The gravity reading I took when I transferred the beer was,1.017 68F. Since then there have been fermenting 3 to 4 weeks between 72F and 64F. I have had a bit of suck back in the airlocked, no bubbling, the beer is pretty much cleared.

Okay from what you've said I'm just going to have to stop prevaricating and taken a reading with my siphon.

Again thanks for all your help, this website is ace.

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just because they are old bottles doesn't mean anything, if they held beer before they should hold beer now
Thanks for the information. I will do a gravity reading tonight and if all is okay use my old bottles. I've inherited 100 of my parents and it's going to save me some fair money.
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Old 07-26-2012, 01:20 PM   #6
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Ya take a reading. Just be clean and sanitize and you won't have any problems, esp. with a strong Ale.
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Old 07-26-2012, 02:57 PM   #7
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Don't prime it for too low a carbonation rate. I brewed a Burton ale from the 1890's & the carb at 1.8 volumes turned out a bit low. 2.0 volumes would be better in my experience. And once you have a stable FG,give it time to clear well if it isn't already.
Use a cheap digital scale to weigh out the priming sugar,since amounts in calculators are given by weight,not volume. Even though carb levels are described in volumes of co2. Try this calculator for the strong ale category; http://www.tastybrew.com/calculators/priming.html
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Old 07-27-2012, 09:54 AM   #8
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Just to let you know I took the gravity reading last night, and the reading was 1.010 so my beer is ready to bottle, as per the instructions.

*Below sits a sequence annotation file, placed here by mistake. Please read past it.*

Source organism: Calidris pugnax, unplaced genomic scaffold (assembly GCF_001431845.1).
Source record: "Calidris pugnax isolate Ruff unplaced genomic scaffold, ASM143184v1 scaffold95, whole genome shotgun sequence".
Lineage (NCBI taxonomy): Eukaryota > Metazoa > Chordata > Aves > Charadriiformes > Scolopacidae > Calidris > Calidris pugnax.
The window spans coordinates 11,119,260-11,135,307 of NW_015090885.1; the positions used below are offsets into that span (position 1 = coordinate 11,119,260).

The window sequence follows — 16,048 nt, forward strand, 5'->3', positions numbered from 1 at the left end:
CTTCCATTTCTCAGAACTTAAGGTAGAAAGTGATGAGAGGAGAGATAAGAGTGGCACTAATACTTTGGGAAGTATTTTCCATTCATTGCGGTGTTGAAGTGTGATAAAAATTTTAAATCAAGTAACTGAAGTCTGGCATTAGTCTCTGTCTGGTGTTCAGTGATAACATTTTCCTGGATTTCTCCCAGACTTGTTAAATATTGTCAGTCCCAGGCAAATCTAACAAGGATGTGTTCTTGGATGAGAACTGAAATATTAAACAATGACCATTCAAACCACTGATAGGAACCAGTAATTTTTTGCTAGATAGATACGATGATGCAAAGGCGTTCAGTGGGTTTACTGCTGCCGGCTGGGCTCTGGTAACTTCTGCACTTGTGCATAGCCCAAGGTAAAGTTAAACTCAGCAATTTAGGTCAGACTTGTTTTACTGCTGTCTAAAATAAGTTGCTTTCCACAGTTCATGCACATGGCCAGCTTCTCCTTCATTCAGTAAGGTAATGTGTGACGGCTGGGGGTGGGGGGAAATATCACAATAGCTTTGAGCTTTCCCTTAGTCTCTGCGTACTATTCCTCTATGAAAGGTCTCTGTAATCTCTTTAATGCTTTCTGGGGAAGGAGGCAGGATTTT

I also got to taste the beer for the first time, and what it is carbonated I will have some very nice beer.

Just another quick question about bottles.

I have quite a few 500 mL European bottles and have tested them to see if my capping unit and caps will fit the bottles properly.

To do this I filled one of the bottles up, about three quarters full, with carbonated soft drink. I then capped the bottle and gave it a good shake and then held it upside down. No liquid leaked and I couldn't hear any gas escaping, so I gave it another quick shake and submerge the bottle cap in water for a minute or two and saw no bubbles coming from it.

From this test are these bottle still suitable for my beer?

Thanks again for your help.
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Old 07-27-2012, 10:34 AM   #9
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If they were made to hold carbonation and you have caps that fit there should not be any problems using them.
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Old 07-27-2012, 03:50 PM   #10
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Just to give you numbers so you can check your own use of the CO2 calculators, from BeerSmith:

2 vol CO2 = 3 oz corn sugar or 2.8 oz table sugar

2.5 vol CO2 (my favorite) = 4.5 oz corn sugar or 4 oz table sugar

These numbers are for 5 gallon batches.